Scott Odegard remembered by Red Deer hockey community

“You can’t even put into words the loss we feel right now,” said Kaare Odegard, whose father Scott Odegard (back left), 57, passed away suddenly on Jan.7. (Photo courtesy of Dennis Berg/Red Deer Rustlers)

“You can’t even put into words the loss we feel right now,” said Kaare Odegard, whose father Scott Odegard (back left), 57, passed away suddenly on Jan.7. (Photo courtesy of Dennis Berg/Red Deer Rustlers)

It’s hard to find someone in the Red Deer hockey community who doesn’t have a story about Scott Odegard.

Odegard, 57, was a larger-than-life figure, an imposing man with a soft side when needed. Affectionately known as ‘Odie’ around hockey circles, he spent much of his life at the rink – as a player, coach and evaluator.

He passed away suddenly on Jan. 7 and left the hockey family mourning.

“He was the best dad in the world and had all the time for everybody,” said his son Kaare, who played four seasons of NCAA Division I Hockey at the University of Alaska-Fairbanks.

“He seemed to pack a big punch everywhere he went and if you knew him, you knew what he was about. His passion for life and passion for hockey – his passion for life and his friends and family – he was an incredible dad and my sister’s best friend as well.

“You can’t even put into words the loss we feel right now.”

Kaare said he owes everything he’s achieved in hockey to his dad and he helped him become the man he is today.

“He always said there was no substitute for hard work. He was a big fan of playing on the edge and playing physical. Sticking up for yourself and your teammates,” Kaare said.

“You show up and you give it everything you’ve got every time.”

Even eight years ago, when Odegard had a heart attack and Kaare wanted to come home from Alaska, his dad was influential.

Odegard told Kaare to go back to school and while he was there, Kaare helped establish the With All Your Heart foundation, a charity that raised more than $150,000 for the Fairbanks hospital’s cardiac centre.

“I felt pretty helpless, so he told me to go back up to school and start training and doing my thing. I felt pretty helpless, so I ended up starting a charity,” said Kaare, who was nominated twice for the Hockey Humanitarian Award, given to a college hockey player who goes above and beyond to give back.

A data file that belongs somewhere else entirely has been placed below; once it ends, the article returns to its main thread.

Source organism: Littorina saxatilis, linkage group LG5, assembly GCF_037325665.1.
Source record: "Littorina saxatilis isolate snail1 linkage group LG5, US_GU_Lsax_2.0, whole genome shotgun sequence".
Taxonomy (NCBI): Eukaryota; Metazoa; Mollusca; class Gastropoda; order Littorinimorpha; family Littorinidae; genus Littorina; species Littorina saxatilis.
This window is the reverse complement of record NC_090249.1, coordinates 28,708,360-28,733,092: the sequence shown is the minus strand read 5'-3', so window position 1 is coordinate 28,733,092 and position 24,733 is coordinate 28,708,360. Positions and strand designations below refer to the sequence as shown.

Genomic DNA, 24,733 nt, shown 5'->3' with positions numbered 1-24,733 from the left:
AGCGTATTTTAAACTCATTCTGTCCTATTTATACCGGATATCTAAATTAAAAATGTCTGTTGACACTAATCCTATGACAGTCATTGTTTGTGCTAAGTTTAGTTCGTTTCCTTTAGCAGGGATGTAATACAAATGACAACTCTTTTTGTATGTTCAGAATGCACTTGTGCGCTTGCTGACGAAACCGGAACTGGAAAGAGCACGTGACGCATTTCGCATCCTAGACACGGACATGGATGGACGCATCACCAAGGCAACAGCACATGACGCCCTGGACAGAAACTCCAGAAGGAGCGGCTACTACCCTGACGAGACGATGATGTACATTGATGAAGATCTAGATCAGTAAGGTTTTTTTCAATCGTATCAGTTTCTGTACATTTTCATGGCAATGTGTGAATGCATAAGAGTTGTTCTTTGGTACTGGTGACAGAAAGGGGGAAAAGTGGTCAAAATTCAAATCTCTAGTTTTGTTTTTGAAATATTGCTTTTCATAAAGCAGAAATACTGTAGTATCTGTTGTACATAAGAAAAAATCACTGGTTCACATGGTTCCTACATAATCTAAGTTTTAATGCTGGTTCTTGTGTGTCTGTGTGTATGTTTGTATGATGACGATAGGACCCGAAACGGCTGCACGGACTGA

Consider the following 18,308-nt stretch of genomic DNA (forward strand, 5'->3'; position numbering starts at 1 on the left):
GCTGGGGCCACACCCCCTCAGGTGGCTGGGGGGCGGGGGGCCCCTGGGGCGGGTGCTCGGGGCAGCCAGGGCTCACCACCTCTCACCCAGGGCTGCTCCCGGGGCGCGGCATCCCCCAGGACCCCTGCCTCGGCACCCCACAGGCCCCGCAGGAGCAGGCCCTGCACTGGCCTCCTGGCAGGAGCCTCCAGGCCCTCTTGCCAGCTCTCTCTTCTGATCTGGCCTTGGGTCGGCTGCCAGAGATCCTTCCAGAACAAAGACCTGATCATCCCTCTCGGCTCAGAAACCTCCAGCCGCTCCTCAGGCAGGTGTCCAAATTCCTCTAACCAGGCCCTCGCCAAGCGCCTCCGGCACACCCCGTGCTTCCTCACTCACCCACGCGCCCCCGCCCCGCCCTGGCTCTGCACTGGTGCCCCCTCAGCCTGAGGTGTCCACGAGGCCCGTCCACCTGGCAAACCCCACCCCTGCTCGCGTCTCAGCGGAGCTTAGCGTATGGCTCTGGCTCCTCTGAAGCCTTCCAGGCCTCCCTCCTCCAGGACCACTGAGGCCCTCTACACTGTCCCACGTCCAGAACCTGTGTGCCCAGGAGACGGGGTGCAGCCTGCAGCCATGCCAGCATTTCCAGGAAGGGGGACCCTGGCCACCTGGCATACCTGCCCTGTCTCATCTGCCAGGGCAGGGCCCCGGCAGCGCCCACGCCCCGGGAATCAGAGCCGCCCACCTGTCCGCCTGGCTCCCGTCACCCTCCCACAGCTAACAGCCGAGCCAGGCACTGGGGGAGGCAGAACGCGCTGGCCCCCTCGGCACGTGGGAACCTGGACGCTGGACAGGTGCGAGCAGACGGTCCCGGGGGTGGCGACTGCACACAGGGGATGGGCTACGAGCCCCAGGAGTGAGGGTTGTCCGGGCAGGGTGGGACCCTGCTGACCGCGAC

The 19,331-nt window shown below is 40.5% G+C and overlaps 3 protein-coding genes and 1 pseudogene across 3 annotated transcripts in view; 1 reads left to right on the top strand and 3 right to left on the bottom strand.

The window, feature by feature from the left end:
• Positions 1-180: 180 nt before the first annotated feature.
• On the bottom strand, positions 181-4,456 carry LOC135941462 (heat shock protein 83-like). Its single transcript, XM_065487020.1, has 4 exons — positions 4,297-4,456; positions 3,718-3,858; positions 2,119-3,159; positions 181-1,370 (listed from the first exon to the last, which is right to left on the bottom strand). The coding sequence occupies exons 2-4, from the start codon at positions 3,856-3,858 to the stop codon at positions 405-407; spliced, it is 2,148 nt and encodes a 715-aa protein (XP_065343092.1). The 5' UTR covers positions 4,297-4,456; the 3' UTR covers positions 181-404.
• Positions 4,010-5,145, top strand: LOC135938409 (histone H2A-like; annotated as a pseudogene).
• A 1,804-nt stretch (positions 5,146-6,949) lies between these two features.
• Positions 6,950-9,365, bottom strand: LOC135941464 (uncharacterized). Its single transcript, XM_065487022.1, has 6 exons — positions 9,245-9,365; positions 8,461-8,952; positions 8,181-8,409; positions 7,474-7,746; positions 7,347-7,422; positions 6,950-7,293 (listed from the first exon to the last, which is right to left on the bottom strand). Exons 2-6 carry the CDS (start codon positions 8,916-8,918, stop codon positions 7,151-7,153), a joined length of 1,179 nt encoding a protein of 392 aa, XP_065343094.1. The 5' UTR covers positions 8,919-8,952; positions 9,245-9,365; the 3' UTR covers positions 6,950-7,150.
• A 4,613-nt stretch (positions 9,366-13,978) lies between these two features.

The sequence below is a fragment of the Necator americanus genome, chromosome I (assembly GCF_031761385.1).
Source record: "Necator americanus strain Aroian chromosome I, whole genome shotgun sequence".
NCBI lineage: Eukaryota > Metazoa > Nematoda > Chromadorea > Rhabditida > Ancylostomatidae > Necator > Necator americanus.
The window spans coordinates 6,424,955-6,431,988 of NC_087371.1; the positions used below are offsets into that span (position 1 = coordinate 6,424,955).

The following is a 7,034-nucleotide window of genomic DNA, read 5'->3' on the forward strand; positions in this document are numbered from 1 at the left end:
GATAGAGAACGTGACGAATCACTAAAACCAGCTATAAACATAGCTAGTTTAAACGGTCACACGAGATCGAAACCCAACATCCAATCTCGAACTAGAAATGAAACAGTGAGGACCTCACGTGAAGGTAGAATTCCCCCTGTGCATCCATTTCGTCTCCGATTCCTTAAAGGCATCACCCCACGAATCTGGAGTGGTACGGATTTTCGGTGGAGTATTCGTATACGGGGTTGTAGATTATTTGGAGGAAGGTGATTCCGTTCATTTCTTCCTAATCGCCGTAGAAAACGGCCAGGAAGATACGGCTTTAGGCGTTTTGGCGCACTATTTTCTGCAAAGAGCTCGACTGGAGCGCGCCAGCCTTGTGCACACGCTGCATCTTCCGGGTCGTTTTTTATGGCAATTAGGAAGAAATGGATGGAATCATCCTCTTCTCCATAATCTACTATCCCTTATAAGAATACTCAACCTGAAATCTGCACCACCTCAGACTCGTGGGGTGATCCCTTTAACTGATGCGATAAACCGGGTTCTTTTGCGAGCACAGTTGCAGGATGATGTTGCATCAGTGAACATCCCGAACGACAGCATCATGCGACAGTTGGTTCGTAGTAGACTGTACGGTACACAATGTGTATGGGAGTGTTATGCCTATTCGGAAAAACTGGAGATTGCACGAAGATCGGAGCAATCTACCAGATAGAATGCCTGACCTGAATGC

Red Deer U16AAA North Star Chiefs head coach JD Morrical was also coached by Odegard. Not only was Odie Morrical’s coach when was five-years-old, but the two were also business partners and worked together for nearly a decade.

“He was the greatest guy in the world. He was just there for everybody and anybody. The amount of people that he made feel like they were his best friend is astounding,” Morrical said.

“He was right to the point, you knew exactly what you were getting with him. He had a great way of making you laugh right after.”

Kaare added it’s hard to even fathom how many players Odie helped get to the next level – whether it was junior hockey, the WHL or NHL.

“I’ve got guys from every hockey team I’ve ever played on (reaching out). Guys from minor hockey I haven’t talked to in 20 years, to security guards in college and trainers – you name it they’ve all reached out. You didn’t have to spend much time around Scotty to remember him,” he said.

Morrical and Kaare also coached the Red Deer Vipers in the Heritage Junior B Hockey League for the past six seasons. The duo guided the Vipers from the bench but to be sure, Odegard had a scouting report after every game.

“He was an amazing hockey guy, his mind for the game was outstanding and he was extremely proud of playing Red Deer minor hockey,” Morrical said.

”Extremely proud of his kids and business– of everything. He was just a guy that had fun every single day and he was happy every day.”

Vipers GM Michelle Skilinick said Odegard would do anything for the organization. In 2014-15, the Vipers needed help behind the bench and Odegard stepped up, no questions asked.

“The boys loved him, he was our defence coach. Those guys thought he was great. He just continued to support us throughout the years, came to all the games, helped when we had fundraisers. It’s a huge loss,” she said.

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In the later years, Odie spent less time on the bench but you simply couldn’t keep him away for too long.

When the Red Deer Rustlers franchise was reborn in the Senior AA Hockey ranks just a few years ago, they needed a coach and didn’t know where to turn.

Rustlers president and captain Mike Dempster said one name kept coming up. Dempster knew Odie from his minor hockey days but had never had him as a coach. They made the connection and Odegard never missed a Rustlers game in two seasons.

Dempster explained it was huge to have a figure behind the bench that the players all respected. After all, they were adults, just trying to squeeze a few more years out of hockey. Odegard knew what buttons to push even for guys who may have been past their prime. He made it fun and he was more like one of the guys than a coach according to Dempster.

“He just had a passion to win and a passion to have fun and all the guys loved behind around him. He was as much a part of the team as he was the coach,” Dempster said.

Kaare hopes to carry on his father’s legacy in the game and bring along the next generation with the same spirit and gusto that Odie brought to the rink.

“That sense of I want to give back to the community. I want to stay involved and I want to have an impact on these young kids. It obviously runs in the family,” he said.

“I’d like to stay involved and continue on some of the lessons he taught us and made us the men that we are today.”



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